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Monday, October 09, 2006

Keeping it Real

“As delegates voted 3 to 1 in favour of the motion Jamie Oliver is a national hero, Boris Johnson shouted “The Messiah”….”

Talking once again of Jamie 'Not really in a position to comment on obesity, if you don’t mind my saying' Oliver….
I have been trying to think how to vocalise my thoughts on Mockney’s decision at the weekend to expand his self-appointed remit to include the world beyond school canteens.
The man has a 20 point manifesto, for the love of GOD.
Then I realised: I don’t have to say anything. (Reading it was making me want to punch things anyway, which can't be good).

The World According to Jamie is so absurd and masturbatory in itself, that comment is not required (except to draw your attention to plugs for both his restaurant AND his supermarket employer. GO TIGER). So instead I’m simply copying it in here in its entirety. Enjoy.

In his frankest interview ever, Jamie tells how he thinks our country could be improved.
And he slams our Government and the police for being too scared to tackle crime and youth problems.
The 31-year-old employs disadvantaged youngsters at his Fifteen restaurants and has seen first hand the problems they face.
He said: "Crime starts from an early age. Most of the problems I've witnessed are about the family unit, gangs and sheer boredom.
"And when the police force are too scared to go into our cities' estates what chance do the children have?"
The dad of two also stresses the importance of family values. Speaking in the run up to his Home Cooking Day on Thursday—to get families to eat dinner together—he said: "Many crime problems begin because of the problems in the family."

Here's his 20-point plan in full...
Problems often start at home with youngsters simply not having enough to do outside school hours. There should be better funding and a total review of how kids spend their time.There are areas in many cities where the police wouldn't dare go unless they were in large numbers. Just imagine what it's like living there as kids.
They are a profitable part of this country, and I'm proud to live in a multi-cultural England. If it wasn't for the Polish in the last few years, many factories would have gone bankrupt and half the buildings in our cities wouldn't be built.
I think people should show they care about the country and want to be part of the community before getting all their benefits.
Having the guts to look at things in a non-political way is vital. I don't reckon healthcare, schooling and transport should be ruled by government.
Stop wasting our time fighting other people's wars. Now we're part of the EU there's no need for a massive Army. If we halved our troops the spare resources could help fight crime.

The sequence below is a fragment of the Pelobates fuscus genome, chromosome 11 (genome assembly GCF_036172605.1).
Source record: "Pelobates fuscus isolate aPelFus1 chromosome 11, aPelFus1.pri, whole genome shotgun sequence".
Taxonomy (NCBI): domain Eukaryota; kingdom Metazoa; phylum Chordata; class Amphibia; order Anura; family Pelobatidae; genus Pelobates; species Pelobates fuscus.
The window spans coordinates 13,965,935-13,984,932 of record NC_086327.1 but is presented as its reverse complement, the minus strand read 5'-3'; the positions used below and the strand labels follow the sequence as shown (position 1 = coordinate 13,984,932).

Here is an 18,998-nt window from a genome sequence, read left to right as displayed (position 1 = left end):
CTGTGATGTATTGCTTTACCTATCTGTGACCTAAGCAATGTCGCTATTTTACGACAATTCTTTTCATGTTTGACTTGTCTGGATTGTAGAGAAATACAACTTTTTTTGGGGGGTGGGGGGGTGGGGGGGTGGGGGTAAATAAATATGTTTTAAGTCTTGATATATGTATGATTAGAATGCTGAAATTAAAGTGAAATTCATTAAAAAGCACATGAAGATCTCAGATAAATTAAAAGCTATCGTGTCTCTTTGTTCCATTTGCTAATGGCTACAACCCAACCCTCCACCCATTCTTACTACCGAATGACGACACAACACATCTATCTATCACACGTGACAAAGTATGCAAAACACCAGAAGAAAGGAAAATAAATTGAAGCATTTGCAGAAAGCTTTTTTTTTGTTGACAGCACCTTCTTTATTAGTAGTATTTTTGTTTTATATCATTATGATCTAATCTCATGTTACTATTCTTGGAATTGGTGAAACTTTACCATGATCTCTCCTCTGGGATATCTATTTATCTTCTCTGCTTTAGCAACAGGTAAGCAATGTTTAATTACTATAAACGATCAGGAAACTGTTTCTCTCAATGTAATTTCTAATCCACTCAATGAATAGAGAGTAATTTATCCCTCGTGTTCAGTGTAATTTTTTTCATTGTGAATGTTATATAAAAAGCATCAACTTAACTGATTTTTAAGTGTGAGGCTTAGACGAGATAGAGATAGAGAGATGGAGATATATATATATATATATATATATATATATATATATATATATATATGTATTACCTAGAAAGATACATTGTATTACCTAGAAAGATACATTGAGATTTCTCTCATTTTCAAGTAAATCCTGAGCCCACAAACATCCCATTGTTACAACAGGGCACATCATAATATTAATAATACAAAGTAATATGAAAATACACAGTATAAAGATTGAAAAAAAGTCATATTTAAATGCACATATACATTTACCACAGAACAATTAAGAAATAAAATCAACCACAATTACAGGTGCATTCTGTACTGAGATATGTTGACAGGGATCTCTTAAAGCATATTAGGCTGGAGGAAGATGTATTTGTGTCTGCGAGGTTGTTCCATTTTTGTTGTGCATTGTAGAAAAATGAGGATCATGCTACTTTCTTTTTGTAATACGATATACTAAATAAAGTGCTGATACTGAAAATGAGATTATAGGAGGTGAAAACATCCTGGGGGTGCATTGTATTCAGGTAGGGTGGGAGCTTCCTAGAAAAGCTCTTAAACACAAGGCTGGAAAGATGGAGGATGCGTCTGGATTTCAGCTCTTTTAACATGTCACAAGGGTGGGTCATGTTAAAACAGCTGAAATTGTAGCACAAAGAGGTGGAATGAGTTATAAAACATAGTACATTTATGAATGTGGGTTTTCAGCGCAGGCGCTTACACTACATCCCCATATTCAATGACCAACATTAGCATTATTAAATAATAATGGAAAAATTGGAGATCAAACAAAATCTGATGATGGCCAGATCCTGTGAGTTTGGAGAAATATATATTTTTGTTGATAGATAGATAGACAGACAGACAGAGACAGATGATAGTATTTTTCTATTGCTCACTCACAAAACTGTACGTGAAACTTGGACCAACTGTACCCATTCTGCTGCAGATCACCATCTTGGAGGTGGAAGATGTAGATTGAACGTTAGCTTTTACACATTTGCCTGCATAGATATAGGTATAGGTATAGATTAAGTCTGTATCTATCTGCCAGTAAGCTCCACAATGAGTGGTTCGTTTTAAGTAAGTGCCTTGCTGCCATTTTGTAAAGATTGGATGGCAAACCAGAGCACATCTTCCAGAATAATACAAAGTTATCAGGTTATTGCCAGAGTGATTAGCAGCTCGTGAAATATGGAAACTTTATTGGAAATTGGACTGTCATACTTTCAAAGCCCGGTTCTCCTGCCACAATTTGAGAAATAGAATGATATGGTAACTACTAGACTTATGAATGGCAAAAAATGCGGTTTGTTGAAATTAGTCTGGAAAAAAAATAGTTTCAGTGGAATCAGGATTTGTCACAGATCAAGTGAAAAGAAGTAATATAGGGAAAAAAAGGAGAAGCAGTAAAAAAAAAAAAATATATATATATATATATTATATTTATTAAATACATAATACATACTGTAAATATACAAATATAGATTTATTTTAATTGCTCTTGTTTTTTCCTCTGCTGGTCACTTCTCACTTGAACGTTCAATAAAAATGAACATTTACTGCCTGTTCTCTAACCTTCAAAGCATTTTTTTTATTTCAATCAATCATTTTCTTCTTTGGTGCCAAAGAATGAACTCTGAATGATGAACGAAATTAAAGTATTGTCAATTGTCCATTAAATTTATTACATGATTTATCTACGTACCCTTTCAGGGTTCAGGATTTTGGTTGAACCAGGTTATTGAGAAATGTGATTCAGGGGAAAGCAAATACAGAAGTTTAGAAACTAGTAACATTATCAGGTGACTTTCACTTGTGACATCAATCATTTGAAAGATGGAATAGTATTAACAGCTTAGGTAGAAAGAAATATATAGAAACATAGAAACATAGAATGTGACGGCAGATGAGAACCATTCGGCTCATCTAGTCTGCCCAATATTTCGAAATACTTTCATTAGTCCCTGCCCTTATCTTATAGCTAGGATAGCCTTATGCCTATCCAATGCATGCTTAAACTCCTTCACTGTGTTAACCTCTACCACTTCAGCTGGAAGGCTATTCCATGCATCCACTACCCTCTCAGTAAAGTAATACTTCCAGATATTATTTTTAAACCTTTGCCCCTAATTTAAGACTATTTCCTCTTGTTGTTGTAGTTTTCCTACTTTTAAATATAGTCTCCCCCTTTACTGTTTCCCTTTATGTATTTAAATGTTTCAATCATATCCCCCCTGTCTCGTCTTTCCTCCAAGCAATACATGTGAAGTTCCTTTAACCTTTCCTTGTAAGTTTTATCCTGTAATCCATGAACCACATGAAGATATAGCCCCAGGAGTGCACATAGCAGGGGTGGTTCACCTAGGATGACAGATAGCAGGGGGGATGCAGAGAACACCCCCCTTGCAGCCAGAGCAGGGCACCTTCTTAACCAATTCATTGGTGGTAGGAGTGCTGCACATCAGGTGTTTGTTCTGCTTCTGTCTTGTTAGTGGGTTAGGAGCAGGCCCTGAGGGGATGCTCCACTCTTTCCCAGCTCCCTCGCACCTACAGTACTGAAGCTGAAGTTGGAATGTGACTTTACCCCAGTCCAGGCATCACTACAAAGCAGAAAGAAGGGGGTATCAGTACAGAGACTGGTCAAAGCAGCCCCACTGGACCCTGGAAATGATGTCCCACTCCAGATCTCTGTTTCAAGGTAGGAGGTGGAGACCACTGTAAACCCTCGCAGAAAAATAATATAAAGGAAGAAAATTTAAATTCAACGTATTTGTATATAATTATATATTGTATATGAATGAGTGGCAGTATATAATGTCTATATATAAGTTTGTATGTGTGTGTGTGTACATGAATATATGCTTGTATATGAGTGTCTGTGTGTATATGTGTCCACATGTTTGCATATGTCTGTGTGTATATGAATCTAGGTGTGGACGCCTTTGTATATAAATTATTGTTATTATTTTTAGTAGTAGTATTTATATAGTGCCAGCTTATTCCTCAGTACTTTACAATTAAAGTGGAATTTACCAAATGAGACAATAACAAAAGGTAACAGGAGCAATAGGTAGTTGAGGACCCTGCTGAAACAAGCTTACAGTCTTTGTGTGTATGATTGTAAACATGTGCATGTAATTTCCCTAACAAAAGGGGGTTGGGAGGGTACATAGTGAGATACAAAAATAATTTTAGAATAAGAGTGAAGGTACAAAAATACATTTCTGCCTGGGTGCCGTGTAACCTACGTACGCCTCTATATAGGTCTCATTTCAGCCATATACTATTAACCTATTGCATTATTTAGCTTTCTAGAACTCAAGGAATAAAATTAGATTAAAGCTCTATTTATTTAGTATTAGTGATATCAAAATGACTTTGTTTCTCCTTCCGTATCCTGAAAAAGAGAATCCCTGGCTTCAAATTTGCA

If I had my own department I'd let my senior team run it
and have six months in the field listening to the public so you can make intelligent, informed decisions.
We've got one of the worst recycling records in the EU although things are changing (albeit I'm still waiting for my recycling bin!) If you buy loads of packaging then it's your responsibility to sort out disposing it sensibly.
When I started looking into school dinners there wasn't anybody high up with a history of catering. Most of the people who have the answers aren't politicians, they're experts, and I think they're vital in government.
I'm bloody proud of what we did with school dinners and I'm going to babysit it for ever.
I believe in comprehensive education. A mixture of ethnic minorities and social classes is really important. I think our primary schools are fantastic too.
This should be such an important part of our kids' schooling, just like in Australia. I think it's about time we took it more seriously. Stop building on playing fields and make sport compulsory.
I think education should incorporate sport and life skills. I'll probably get my a*se whooped by the science dudes for it. But I believe there should be enough choice for people to excel.
I've just been to Melbourne to open my new Fifteen restaurant and Stephanie Alexander—a bit like Delia—is concentrating on a charity to put kitchens and gardens in primary schools. Through growing food and cooking, nippers also learn numeracy, spelling,'s a wicked idea.
Food in hospitals is more urgent than schools. Good quality tucker is crucial for the sick. I thought when we'd got it sorted in schools it would translate across the board. I'm hoping it still will.
It's harder to get the good stuff to the kids who need it most. It's largely class bound. You can buy a Shepherd's pie from a cheapo place and you can bet there will be more rubbish in it than one from Waitrose or Sainsbury's.
I'm still banging the drum on school dinners because more needs doing. The government is planning dinner ladies' training schools. Brilliant! But many schools have kitchens that are falling down. Tony Blair's the only one who's done anything. So come on Tiger, let's carry on the good work.

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